At Soak, a goal was set, a metric for success was defined, and that metric became the sole determinant of progress. Goals are extremely powerful tools: the best thing about them is that you accomplish them. Unfortunately, sometimes the worst thing about goals is that you accomplish them. At Soak, they accomplished their goals. A dead light bulb is extremely efficient, but not useful. Similar observations can be made about the server.

Before leaping into setting a goal, especially a goal to solve a problem, it helps to understand the actual problem and to understand what the actual symptoms are. Rather than create useful goals, they fixated on a symptom. That did not, however, actually change anything.

At Soak , the VP stated that they were trying to solve the problems his company was facing as rapidly and effectively as possible. They were setting goals. They were Taking Action! Taking action is certainly helpful, but it is even more helpful to be taking the correct action. Since it’s not always possible to determine just what the correct action is, it becomes even more critical to listen to the feedback and questions from the people who are charged with actually executing the action. The engineers knew that something was wrong, but no one was willing to listen to them. As we will discuss shortly, a key aspect of successful goal setting is understanding the feedback you’re getting.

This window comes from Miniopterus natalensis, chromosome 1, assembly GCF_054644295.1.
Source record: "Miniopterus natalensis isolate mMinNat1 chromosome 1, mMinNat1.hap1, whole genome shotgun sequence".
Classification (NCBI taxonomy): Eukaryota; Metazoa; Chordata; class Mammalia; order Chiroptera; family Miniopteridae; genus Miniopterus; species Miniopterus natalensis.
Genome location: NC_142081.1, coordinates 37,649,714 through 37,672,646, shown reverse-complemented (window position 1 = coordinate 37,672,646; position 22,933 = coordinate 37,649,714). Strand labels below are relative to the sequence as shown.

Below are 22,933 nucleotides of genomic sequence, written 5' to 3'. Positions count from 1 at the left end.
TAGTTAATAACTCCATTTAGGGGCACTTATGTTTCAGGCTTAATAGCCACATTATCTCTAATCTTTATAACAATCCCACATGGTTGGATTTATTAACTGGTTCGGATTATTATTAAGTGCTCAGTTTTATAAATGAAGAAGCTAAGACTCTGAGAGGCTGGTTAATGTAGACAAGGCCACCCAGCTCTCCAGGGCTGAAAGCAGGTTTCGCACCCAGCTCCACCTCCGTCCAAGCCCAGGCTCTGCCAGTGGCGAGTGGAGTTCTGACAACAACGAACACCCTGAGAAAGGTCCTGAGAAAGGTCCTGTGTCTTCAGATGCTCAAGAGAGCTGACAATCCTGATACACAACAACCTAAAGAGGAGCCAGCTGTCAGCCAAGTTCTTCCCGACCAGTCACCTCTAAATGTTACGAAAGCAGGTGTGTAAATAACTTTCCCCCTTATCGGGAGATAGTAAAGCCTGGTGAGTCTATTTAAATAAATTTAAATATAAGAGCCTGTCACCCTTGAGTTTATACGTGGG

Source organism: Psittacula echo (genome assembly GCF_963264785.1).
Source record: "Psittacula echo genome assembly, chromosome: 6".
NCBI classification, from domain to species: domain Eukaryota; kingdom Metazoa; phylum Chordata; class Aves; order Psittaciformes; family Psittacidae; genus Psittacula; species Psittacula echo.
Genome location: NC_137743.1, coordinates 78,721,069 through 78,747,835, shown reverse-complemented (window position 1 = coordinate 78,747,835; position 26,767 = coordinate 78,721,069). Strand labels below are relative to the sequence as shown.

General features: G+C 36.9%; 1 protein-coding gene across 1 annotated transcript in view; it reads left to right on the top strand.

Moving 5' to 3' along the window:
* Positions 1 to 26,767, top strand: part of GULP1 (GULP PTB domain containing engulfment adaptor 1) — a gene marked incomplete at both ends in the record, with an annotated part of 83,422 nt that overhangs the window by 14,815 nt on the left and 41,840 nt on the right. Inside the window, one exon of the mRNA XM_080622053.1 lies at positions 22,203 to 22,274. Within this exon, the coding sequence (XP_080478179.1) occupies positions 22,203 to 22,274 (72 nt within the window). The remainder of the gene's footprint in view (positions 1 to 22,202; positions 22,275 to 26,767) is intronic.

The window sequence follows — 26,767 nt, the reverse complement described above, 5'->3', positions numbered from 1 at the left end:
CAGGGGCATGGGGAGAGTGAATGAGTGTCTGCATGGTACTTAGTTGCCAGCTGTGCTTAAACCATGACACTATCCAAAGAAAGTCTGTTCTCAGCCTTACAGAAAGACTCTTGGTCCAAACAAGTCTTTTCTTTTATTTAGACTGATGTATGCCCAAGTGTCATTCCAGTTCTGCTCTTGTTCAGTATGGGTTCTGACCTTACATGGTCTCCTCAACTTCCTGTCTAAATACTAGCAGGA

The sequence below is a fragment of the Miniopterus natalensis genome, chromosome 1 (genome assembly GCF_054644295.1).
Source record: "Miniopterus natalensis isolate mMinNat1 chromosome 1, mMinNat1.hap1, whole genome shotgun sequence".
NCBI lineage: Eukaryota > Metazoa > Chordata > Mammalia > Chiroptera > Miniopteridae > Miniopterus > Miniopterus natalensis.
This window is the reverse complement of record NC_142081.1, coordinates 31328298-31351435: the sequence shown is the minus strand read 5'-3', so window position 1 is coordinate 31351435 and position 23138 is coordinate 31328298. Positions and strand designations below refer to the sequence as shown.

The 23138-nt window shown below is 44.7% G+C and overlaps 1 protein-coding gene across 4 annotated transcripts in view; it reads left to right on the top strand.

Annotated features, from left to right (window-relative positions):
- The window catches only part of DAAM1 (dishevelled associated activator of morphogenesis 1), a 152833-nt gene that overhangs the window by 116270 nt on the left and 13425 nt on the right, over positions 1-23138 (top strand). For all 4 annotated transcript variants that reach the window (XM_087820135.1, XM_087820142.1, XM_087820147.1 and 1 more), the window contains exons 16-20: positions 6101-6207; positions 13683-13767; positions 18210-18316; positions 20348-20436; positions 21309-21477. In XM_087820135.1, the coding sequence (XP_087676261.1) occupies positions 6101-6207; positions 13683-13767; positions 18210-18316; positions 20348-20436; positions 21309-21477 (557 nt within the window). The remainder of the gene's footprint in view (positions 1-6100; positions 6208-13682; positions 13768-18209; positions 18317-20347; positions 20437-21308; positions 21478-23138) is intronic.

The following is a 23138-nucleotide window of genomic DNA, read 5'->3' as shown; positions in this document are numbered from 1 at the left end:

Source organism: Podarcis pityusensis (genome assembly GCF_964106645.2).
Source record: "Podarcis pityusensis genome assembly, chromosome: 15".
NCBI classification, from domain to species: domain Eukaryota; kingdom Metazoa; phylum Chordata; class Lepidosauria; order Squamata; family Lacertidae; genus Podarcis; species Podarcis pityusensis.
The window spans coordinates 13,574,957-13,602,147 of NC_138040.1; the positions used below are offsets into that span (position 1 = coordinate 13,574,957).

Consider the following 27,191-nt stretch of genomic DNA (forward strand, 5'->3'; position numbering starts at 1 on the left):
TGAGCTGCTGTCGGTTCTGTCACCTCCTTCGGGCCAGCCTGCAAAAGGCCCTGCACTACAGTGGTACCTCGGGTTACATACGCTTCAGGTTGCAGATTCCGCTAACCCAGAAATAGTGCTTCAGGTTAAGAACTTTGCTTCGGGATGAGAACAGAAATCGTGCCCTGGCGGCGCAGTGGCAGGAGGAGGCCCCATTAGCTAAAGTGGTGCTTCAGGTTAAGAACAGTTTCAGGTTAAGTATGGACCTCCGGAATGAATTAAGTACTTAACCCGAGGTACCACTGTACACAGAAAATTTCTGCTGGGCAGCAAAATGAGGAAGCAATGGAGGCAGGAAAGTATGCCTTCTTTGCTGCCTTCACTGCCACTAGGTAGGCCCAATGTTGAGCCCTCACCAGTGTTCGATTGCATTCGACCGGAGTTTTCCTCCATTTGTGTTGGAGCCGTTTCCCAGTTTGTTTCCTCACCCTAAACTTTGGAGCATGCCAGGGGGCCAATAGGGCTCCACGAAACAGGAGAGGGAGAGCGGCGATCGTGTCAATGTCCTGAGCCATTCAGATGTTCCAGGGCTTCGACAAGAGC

I realize that many of you reading this are probably chuckling to yourselves and thinking that this scenario could never happen at your companies. The folks at Soak said the same before, during, and even after it happened to them. The light bulb had no comment.

Productivity seems like such a simple thing. Somehow, though, it never is. As we have already discussed, cognitive shortcuts such as the Halo Effect can influence how productive we perceive someone to be. Ultimately, the only real way to measure productivity is through understanding goals and knowing how to construct goals so that they will actually get you what you want. Otherwise, you may just end up with a dead light bulb.

 



After it was released, Organizational Psychology for Managers sold out in two days at Amazon.com. Order your copy now.